HTC U11 life Review

HTC U11 life

Call Quality

When did it become so hard to deliver high-quality voice calls?

HTC U11 life Review

Voice calls on the U11 life generally sound pretty good. After some recent upset with voice calls on other phones, we've been paying closer attention to sound quality, and here we did indeed notice some interference: a repeating series of quiet clicks coming from the phone's earpiece. While they continued even after our calls were completed, they're so quiet that you don't hear them unless your ear is right up against the the phone. Compared to the iPhone 8 or Pixel 2, they're barely noticeable, but if you plan to spend a lot of time making voice calls, it's something you might want to keep in mind.

Battery Life

Day-long endurance despite a smaller-than-usual battery

HTC U11 life Review
HTC U11 life Review

The U11 life has one really good thing going for it when it comes to battery life, and one that's working against it. While HTC chose to build the phone around the Snapdragon 630 processor, which comes from the same power-conservative lineage as the 625, which has been at the heart of some of the longest-lasting smartphones we've evaluated, the handset also has just a 2,600mAh battery, which is a bit on the small side of things; even the smaller-screened Pixel 2 scored a larger battery.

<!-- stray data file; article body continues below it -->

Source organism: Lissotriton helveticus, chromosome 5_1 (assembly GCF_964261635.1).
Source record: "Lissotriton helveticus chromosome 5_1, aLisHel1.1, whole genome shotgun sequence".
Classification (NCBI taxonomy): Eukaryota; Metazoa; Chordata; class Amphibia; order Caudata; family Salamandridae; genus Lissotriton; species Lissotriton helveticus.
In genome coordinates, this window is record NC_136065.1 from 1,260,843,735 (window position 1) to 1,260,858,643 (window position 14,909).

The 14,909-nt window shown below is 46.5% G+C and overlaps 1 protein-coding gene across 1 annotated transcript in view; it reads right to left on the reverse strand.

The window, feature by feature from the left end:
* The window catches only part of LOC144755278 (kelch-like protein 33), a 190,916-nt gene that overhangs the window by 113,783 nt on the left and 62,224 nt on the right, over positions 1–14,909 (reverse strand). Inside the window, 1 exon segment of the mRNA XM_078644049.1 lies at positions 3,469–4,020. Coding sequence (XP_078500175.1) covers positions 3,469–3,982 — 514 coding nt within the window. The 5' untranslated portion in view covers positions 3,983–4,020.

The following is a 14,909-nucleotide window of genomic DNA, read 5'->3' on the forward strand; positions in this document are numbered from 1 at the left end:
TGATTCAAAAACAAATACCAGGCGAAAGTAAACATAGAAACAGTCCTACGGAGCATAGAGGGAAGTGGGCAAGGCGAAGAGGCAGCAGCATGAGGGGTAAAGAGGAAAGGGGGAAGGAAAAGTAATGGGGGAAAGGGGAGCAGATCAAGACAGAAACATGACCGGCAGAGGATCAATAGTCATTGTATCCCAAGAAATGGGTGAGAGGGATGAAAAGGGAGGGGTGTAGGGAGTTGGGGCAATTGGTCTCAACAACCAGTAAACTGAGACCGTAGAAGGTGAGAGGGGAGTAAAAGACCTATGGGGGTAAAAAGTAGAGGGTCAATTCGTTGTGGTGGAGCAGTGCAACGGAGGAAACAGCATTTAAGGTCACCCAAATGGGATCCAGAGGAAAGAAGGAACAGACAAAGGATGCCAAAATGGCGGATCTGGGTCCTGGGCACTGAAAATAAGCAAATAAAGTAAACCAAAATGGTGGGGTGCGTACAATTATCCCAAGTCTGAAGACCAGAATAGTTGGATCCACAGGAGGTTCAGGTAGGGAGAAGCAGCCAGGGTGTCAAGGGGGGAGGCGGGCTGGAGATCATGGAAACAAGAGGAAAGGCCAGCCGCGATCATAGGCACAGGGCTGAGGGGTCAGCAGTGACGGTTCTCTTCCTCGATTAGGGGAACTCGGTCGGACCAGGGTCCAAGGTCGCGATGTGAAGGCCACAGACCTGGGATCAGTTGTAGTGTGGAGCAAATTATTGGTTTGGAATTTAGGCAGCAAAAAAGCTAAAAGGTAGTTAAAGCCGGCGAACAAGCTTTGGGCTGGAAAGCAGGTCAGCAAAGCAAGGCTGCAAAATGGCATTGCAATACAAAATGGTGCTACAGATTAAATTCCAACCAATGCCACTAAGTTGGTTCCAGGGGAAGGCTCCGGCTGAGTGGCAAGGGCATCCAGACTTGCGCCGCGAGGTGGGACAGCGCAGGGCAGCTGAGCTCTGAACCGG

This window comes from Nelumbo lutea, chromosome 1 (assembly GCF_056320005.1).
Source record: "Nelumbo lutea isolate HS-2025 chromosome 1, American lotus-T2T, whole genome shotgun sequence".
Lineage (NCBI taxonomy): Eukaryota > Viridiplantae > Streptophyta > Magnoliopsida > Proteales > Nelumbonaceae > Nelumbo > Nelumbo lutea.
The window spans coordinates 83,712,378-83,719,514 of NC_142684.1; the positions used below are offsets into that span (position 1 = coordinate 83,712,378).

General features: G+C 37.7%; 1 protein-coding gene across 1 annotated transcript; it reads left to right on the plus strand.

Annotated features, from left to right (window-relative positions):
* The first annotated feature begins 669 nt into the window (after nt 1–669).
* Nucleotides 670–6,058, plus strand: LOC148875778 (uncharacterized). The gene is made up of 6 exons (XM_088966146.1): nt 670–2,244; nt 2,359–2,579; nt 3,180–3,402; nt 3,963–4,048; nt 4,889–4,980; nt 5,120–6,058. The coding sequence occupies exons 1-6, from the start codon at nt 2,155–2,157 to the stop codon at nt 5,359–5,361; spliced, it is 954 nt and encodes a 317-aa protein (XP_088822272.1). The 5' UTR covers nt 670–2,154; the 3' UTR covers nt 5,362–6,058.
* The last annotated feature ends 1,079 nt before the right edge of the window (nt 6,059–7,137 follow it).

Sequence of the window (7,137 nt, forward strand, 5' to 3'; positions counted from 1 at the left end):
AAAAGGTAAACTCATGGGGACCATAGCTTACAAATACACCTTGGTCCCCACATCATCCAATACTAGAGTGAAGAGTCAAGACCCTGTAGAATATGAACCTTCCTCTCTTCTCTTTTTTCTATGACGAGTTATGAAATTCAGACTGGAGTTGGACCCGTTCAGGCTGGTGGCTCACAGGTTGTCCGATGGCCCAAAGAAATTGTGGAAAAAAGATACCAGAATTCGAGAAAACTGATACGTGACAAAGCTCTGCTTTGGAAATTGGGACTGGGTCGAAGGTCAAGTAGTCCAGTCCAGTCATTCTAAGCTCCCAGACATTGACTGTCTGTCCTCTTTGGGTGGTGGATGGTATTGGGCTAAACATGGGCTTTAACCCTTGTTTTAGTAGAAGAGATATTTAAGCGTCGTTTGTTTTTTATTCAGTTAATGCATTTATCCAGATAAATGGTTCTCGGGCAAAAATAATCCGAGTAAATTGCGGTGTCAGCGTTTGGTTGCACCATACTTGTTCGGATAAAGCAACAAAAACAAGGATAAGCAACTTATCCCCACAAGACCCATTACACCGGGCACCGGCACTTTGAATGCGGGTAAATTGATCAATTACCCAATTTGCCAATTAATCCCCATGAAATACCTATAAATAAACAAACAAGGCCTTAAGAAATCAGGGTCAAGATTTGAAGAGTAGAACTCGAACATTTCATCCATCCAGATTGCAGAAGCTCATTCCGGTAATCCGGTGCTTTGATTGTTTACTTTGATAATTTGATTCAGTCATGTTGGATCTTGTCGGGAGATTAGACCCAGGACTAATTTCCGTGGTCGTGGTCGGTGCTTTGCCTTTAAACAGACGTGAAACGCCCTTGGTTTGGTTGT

What's the end result of that push-pull balance? It's actually not too bad, with the U11 life enduring for just under eight hours of screen-on time in our custom test. While that's fine, phones in this mid-range space have the potential to be among the best-performing in battery life, and times of 10 hours and up aren't uncommon. So while the U11 life doesn't embarrass itself, nor is it an exceptionally long-lasting phone, either.

Recharge times are thankfully on the lower end of the spectrum, with the U11 life powering back to full in just over 100 minutes.


HTC U11 life Review

Our first impression of the U11 life wasn't great: the phone felt too light and plasticky, and it seemed to be trying too hard to convey the gravitas of its flagship cousin. But performance didn't leave us with any complaints, battery life was totally adequate, and the camera pulled off some nice shots despite having meager-sounding hardware.

There are still a lot of little issues we have with the phone, from a mushy speaker to the absence of an analog headphone adapter. But while there's a fair amount of strong competition in the mid-range space, and some very nice lower-end flagship options if you're willing to spend a little more, the U11 life is ultimately an alright phone for its price point.

Just how much will this hardware run you? Direct sales through HTC will only set you back about $350, and picking the phone up through T-Mobile will run you even less. If you like colorful handsets, and think squeezing your phone to control it sounds like a neat idea, the U11 life is right up your alley. It's not a phone we'd automatically recommend to mid-range shoppers, but there's enough to like here that it's definitely worth considering.


  • Versatile camera
  • Edge Sense fully intact
  • Nice-sounding earbuds
  • Day-long battery life


  • Lightweight and plastic-feeling
  • No analog headphone (jack nor adapter)
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HTC U11 life

HTC U11 life

OS: Android 8.0 Oreo 7.1 Nougat
view full specs
PhoneArena rating:
Display5.2 inches, 1080 x 1920 pixels (424 ppi) S-LCD
Camera16 megapixels
Qualcomm Snapdragon 630, Octa-core, 2200 MHz, ARM Cortex-A53 processor
3 GB
Size5.87 x 2.87 x 0.32 inches
(149.09 x 72.9 x 8.1 mm)
5.01 oz  (142 g)

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